Due to the nature of space, there will have to be a form of hierarchy at the head of a space-tribe.  The NuRom in their Vardos will be organized in much the same as the IPVs always have; there is, after all, really only one way to run a rocket.  Being a tribal society, however, means that those in command, the Boros(as), are elected for their talents and experience, not appointed by command back on Terra.  The Boro may be still be a jerk, but he or she will be their jerk, not HQ's.

         This model offers a reasonable explanation for whole families living in space as well.  The officers of the IPVs that chose to desert after the nuclear strikes on Terra would make every attempt to get their surviving families out as well.  With so many dependents, the IPVs would simply have to secure an abandoned asteroid colony or two in order to house them and see to their safety.  The Romani parallels may have started as an affection, but would, over the decades evolve into a distinct culture with a romantic reputation.  This reputation would, of course, come from the literati of the Expatriate movement, who would use the Vardos as cheap travel to Mars.  The governments of Terra would not really be able to to stop the Vardos and their crews of deserters; they have their hands full with the collapse of the home world's ecosystem and the Vardos are essentially the only thing keeping trade in essential raw materials open in the interim.  The Treaty of Mars, of course, recognizes the NuRom's independence and grants amnesty for their crimes of mutiny and desertion.

And yes, this leaves Mars with the bulk of military IPVs in the solar system, with the nations of Terra holding on to maybe two or three apiece. This military disparity is what keeps both Terra and the Dysonites from trying to acquire Mars.  Mars, for her part, has enough AI integrated into society that any aggressive military action against any of the system's other powers is considered both impractical and unnecessary.  That's the beauty of AI - ego, paranoia and greed are not motivations for policy.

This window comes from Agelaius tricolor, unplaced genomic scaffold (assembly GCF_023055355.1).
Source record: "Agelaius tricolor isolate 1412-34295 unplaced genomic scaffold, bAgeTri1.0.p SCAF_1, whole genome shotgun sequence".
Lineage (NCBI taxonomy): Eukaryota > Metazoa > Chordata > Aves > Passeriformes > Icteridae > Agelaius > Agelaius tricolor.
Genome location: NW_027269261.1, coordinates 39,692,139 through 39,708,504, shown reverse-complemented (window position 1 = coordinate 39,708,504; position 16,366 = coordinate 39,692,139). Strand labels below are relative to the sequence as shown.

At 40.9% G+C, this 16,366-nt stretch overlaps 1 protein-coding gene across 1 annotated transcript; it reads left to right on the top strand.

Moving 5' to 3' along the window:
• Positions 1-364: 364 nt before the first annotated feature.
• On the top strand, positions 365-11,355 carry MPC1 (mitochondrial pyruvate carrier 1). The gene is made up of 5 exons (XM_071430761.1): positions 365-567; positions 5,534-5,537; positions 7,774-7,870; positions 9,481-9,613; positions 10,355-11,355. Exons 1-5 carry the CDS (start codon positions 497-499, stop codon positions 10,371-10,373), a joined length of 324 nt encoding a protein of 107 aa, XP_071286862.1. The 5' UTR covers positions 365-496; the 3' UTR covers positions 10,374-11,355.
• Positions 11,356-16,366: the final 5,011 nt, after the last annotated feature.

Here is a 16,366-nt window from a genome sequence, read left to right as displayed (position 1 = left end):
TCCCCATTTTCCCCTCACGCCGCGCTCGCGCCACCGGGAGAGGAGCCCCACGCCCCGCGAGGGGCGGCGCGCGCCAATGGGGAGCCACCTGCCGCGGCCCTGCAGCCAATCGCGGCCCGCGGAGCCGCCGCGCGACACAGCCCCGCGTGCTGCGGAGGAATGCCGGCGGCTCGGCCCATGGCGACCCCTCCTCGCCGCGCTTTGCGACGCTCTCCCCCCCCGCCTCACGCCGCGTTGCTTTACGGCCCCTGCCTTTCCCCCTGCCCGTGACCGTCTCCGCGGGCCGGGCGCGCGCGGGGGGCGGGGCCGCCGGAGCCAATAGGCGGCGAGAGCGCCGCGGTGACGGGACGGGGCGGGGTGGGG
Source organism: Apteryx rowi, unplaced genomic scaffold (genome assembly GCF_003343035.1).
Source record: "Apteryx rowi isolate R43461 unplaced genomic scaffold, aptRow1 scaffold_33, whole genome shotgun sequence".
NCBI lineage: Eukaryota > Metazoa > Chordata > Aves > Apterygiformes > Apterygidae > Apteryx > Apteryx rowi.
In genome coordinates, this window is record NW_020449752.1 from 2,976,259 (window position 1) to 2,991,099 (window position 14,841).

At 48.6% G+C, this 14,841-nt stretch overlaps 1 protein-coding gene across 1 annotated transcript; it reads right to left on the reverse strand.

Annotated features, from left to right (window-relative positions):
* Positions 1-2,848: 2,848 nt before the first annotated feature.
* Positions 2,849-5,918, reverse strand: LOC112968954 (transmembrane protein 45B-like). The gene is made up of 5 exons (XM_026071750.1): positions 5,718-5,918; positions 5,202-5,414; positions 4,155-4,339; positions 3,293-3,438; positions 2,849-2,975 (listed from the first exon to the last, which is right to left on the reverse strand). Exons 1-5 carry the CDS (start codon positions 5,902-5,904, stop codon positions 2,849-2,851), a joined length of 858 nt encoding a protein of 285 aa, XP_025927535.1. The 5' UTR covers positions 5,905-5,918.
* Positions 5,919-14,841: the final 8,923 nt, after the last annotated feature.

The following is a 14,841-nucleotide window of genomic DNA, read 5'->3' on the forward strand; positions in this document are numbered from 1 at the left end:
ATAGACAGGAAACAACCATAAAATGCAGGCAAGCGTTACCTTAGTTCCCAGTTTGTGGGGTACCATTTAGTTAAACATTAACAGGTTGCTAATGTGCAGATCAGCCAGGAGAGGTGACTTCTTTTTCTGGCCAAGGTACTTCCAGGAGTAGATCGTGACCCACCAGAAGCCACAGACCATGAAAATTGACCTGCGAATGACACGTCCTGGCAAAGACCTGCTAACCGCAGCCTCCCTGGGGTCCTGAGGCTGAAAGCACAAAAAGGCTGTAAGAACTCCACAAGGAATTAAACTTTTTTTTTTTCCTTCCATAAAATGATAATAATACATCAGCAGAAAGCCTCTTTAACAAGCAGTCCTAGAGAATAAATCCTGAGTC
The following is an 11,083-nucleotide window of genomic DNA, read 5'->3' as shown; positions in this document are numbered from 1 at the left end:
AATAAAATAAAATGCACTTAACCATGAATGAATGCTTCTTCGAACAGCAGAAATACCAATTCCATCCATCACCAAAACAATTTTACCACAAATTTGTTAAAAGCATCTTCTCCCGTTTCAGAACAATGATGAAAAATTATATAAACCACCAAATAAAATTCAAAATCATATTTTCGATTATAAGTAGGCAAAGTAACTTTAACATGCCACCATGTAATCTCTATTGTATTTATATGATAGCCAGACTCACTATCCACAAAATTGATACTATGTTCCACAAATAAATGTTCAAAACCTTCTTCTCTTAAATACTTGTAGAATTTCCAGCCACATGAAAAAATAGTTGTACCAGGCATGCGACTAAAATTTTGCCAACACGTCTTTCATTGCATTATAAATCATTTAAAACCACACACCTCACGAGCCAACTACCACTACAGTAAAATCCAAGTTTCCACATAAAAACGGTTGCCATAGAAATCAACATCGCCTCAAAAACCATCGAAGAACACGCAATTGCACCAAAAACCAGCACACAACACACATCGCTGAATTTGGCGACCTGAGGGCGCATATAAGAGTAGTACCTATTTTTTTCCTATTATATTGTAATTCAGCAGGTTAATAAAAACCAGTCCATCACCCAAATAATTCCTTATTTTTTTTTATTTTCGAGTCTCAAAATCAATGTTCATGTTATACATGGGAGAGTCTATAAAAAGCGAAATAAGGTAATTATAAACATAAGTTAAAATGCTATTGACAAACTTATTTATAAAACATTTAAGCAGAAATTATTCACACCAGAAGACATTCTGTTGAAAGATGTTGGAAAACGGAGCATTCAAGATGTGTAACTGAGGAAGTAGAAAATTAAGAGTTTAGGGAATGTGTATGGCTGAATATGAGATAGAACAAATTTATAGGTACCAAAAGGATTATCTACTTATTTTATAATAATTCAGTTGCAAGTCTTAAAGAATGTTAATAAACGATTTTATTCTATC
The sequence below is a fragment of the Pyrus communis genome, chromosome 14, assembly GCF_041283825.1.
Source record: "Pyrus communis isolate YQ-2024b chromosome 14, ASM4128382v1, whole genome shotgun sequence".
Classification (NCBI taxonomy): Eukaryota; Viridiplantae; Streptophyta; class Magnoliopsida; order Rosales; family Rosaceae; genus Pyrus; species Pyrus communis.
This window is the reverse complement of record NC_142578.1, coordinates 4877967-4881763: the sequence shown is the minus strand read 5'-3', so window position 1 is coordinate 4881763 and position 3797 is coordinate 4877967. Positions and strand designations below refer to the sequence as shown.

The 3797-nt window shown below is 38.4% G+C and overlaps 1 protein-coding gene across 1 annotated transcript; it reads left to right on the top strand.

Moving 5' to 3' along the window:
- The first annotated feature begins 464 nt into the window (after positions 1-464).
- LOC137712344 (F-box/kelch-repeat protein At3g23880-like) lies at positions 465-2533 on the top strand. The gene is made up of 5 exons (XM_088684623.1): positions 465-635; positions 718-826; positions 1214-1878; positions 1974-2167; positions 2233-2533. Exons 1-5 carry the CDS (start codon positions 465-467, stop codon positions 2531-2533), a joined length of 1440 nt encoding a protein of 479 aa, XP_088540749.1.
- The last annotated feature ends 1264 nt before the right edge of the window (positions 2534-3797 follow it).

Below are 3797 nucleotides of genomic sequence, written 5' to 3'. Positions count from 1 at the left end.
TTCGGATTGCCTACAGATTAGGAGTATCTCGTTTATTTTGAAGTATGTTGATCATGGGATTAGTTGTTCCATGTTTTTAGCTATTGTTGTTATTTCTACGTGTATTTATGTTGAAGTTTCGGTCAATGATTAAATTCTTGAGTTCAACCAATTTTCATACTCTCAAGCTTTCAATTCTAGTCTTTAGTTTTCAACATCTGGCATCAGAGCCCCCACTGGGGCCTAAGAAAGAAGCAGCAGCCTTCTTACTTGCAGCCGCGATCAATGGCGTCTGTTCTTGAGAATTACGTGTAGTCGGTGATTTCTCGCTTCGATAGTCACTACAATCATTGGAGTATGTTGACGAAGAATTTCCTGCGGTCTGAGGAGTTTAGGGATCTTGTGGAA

This tribal model isn't the only viable one, of course, but it is viable.  Next week, we'll discuss other social models, or the economics of a NuRom Vardo, which ever strikes my fancy.  Tomorrow there will be no post; it's my wife's and my eleventh wedding anniversary, and I've got other things to do...

            BTW, for those of you keeping track, this is our 99th blog post.  I plan on spending the weekend cooking up something special for the 100th.


  1. So martian society is run by AI? How interesting!
    For my space habs (my techlevel is quite a bit higher than yours) I use the Communist model, with slight twists. Flesh bodied people consume a lot, they have to work so much just to sustain themselves that giving up their freedom for the ability to stay alive after they get sick/unproductive seems a reasonable trade-off. Non-human people, who have replaced their body with a brain stem that can link itself up to mechanical or electrobio GM clones effiently have vastly reduced the constraints upon themselves, and are 'freeier'. They can save up for stuff other than food, air, water, rent, so can act as the military and political/economic leaders of the hab.
    Back on the ground, especially on secondary planets (like your Mars), flesh people are actually cheaper and more efficient, as they can live in a shirtsleeve environment without needing all the complicated and expensive hardware a brainstem needs. On densely populated homworlds, infrastructure is developped enough for brainstems to regain the advantage, if not only for the improved connection to the planetary Simverse.

    The tribal model you propose is intriguing however, and I will look into applying it to low tech/moving space hab colonies.

  2. The bit about tribalism reminds me of David Maurer's EXPLAINATION OF HISTORY